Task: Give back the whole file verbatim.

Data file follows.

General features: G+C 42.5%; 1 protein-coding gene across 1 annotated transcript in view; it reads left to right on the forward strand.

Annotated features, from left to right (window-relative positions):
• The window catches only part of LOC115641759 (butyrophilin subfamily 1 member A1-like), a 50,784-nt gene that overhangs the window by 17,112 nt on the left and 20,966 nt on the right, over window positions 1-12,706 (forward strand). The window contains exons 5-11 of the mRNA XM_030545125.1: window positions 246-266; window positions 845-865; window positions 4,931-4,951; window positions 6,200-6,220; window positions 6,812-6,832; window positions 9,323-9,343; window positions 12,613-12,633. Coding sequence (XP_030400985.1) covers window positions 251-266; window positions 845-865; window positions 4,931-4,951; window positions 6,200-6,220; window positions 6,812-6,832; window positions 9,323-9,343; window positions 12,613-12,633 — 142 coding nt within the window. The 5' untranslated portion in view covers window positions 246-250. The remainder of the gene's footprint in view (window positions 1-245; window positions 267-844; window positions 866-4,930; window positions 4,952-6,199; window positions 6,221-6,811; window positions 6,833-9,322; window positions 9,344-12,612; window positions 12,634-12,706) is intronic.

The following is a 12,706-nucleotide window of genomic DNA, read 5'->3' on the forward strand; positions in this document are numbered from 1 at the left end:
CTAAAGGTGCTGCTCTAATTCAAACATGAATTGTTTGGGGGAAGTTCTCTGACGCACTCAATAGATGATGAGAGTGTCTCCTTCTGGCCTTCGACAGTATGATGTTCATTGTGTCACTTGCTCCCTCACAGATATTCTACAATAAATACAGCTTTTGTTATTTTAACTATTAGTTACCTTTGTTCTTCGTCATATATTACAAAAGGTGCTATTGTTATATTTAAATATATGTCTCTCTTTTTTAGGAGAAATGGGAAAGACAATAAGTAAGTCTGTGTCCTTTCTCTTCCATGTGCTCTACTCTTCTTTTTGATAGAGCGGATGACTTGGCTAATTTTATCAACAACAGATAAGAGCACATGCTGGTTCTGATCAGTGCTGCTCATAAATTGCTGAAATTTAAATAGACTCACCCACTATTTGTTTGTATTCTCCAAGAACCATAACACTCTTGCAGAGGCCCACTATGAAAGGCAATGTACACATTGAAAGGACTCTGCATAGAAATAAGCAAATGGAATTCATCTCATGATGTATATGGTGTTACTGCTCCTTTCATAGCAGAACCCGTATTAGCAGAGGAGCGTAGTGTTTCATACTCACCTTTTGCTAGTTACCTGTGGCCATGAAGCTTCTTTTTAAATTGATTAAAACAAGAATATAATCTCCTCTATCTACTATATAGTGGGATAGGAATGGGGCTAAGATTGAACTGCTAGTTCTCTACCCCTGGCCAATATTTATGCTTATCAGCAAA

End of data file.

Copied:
General features: G+C 42.5%; 1 protein-coding gene across 1 annotated transcript in view; it reads left to right on the forward strand.

Annotated features, from left to right (window-relative positions):
• The window catches only part of LOC115641759 (butyrophilin subfamily 1 member A1-like), a 50,784-nt gene that overhangs the window by 17,112 nt on the left and 20,966 nt on the right, over window positions 1-12,706 (forward strand). The window contains exons 5-11 of the mRNA XM_030545125.1: window positions 246-266; window positions 845-865; window positions 4,931-4,951; window positions 6,200-6,220; window positions 6,812-6,832; window positions 9,323-9,343; window positions 12,613-12,633. Coding sequence (XP_030400985.1) covers window positions 251-266; window positions 845-865; window positions 4,931-4,951; window positions 6,200-6,220; window positions 6,812-6,832; window positions 9,323-9,343; window positions 12,613-12,633 — 142 coding nt within the window. The 5' untranslated portion in view covers window positions 246-250. The remainder of the gene's footprint in view (window positions 1-245; window positions 267-844; window positions 866-4,930; window positions 4,952-6,199; window positions 6,221-6,811; window positions 6,833-9,322; window positions 9,344-12,612; window positions 12,634-12,706) is intronic.

The following is a 12,706-nucleotide window of genomic DNA, read 5'->3' on the forward strand; positions in this document are numbered from 1 at the left end:
CTAAAGGTGCTGCTCTAATTCAAACATGAATTGTTTGGGGGAAGTTCTCTGACGCACTCAATAGATGATGAGAGTGTCTCCTTCTGGCCTTCGACAGTATGATGTTCATTGTGTCACTTGCTCCCTCACAGATATTCTACAATAAATACAGCTTTTGTTATTTTAACTATTAGTTACCTTTGTTCTTCGTCATATATTACAAAAGGTGCTATTGTTATATTTAAATATATGTCTCTCTTTTTTAGGAGAAATGGGAAAGACAATAAGTAAGTCTGTGTCCTTTCTCTTCCATGTGCTCTACTCTTCTTTTTGATAGAGCGGATGACTTGGCTAATTTTATCAACAACAGATAAGAGCACATGCTGGTTCTGATCAGTGCTGCTCATAAATTGCTGAAATTTAAATAGACTCACCCACTATTTGTTTGTATTCTCCAAGAACCATAACACTCTTGCAGAGGCCCACTATGAAAGGCAATGTACACATTGAAAGGACTCTGCATAGAAATAAGCAAATGGAATTCATCTCATGATGTATATGGTGTTACTGCTCCTTTCATAGCAGAACCCGTATTAGCAGAGGAGCGTAGTGTTTCATACTCACCTTTTGCTAGTTACCTGTGGCCATGAAGCTTCTTTTTAAATTGATTAAAACAAGAATATAATCTCCTCTATCTACTATATAGTGGGATAGGAATGGGGCTAAGATTGAACTGCTAGTTCTCTACCCCTGGCCAATATTTATGCTTATCAGCAAA